Local Radio Legend Kojo Nnamdi Narrates DC Public Library’s Home Rule Exhibit
For more than two decades, Kojo Nnamdi has explored the forces impacting local politics on the radio show bearing his name. Now, at the Martin Luther King Jr. Memorial Library, people can hear him explain District resident's fight for self-governance as part of a new exhibit “Up From the People: Protest And Change In DC."
“Up From the People: Protest and Change in DC” is the Library’s permanent exhibit on activism in D.C. It was installed as a part of the modernization of the Martin Luther King Jr. Memorial Library to honor Dr. King’s work and his connection to local activism. Kojo Nnamdi narrates “Home Rule,” a film that chronicles how District residents have fought for the right to self-government since the late 1800's.
"On my forearm I bear a tattoo of the Washington DC flag. It is the result of a coincidence that occurred during a fund raising drive at WAMU radio in Washington, but is reflective of a deeply held emotion about DC and its residents,” said Kojo Nnamdi. “In 1969, I arrived in a city best known as the capital of the U.S. What I have discovered, and enjoyed ever since, is a remarkable city of hundreds of thousands diverse residents, neighborhoods and businesses that together form the community that reflects our lives, wishes and aspirations. It is in tribute to this beautiful community that I am proud to be a part of this presentation.”
"The Library is honored that Kojo has leant his voice to recounting the struggle for Home Rule in this exhibit," said Richard Reyes-Gavilan, executive director of the DC Public Library. "When I arrived in DC in 2014, the Kojo Nnamdi Show was one of he ways I learned about local politics. It is fitting that Kojo tell the story behind the lack of full voting rights in the District."
For 23 years, Kojo Nnamdi hosted The Kojo Nnamdi Show, a live talk show produced by WAMU 88.5 that aired weekdays at noon. “Maybe the best radio interviewer in town” according to The Washington Post, Nnamdi welcomed a lineup of interesting and provocative guests who offer new perspectives about current events, political issues, social policy, art, science and other topics.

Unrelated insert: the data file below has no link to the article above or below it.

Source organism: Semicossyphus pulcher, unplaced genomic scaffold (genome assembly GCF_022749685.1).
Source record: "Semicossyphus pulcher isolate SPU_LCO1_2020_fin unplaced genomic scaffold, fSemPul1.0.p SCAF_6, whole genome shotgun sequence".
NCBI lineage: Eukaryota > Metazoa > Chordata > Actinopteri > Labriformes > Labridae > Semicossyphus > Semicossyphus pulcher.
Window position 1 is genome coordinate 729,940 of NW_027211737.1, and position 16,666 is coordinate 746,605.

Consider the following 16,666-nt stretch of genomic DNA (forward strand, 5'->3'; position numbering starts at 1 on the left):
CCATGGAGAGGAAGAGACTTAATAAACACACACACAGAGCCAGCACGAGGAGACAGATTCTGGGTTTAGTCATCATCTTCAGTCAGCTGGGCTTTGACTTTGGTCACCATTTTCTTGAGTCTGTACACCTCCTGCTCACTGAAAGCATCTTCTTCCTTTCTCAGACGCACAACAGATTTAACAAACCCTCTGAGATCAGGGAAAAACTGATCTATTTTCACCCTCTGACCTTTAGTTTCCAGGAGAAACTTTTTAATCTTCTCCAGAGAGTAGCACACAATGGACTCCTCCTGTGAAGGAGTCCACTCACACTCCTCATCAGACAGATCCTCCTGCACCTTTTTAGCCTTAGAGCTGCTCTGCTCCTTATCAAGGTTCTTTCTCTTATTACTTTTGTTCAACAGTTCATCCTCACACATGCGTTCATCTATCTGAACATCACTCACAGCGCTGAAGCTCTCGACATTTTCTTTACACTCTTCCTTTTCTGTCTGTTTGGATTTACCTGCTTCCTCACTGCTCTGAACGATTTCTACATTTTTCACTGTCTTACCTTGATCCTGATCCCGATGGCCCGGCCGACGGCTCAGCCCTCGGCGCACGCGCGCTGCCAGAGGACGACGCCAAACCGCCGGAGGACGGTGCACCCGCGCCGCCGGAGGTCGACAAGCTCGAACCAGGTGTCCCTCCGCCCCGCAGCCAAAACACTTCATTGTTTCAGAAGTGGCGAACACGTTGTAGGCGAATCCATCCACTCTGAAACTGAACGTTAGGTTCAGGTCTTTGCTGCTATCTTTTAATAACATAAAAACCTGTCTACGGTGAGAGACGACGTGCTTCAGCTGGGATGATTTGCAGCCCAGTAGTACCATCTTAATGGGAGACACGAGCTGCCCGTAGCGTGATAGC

In “Home Rule,” Nammdi describes how Washington changed following the Civil War, how it became the first majority-Black US city in the 1950s and how Dr. Martin Luther King Jr. helped bring more attention to the lack of voting rights for Washingotnians. While these efforts resulted in District residents winning the right to vote for local elected officials, Nnamdi notes that the District continues to lobby for statehood and voting representation in Congress.
“Up From the People: Protest And Change In DC" has three parts:
- "A Revolution of Values," located in the West gallery, looks at the issues that moved local activists and Martin Luther King Jr. to take action for justice.
- “Voices of DC,” located in the Center gallery features short videos of D.C. residents discussing making change in their community.
- "D.C. Represented," located in the East gallery, highlights local politics and history through displays on D.C. Mayor-For-Life Marion Barry, D.C. Home Rule, and the cultural impact of Go-Go and Punk music.
"A Revolution of Values" and “Voices of DC” are currently open to the public. "DC Represented" will open in September. The exhibit is located on the 4th floor of the Martin Luther King Jr. Memorial Library. It can be viewed during Library operating hours.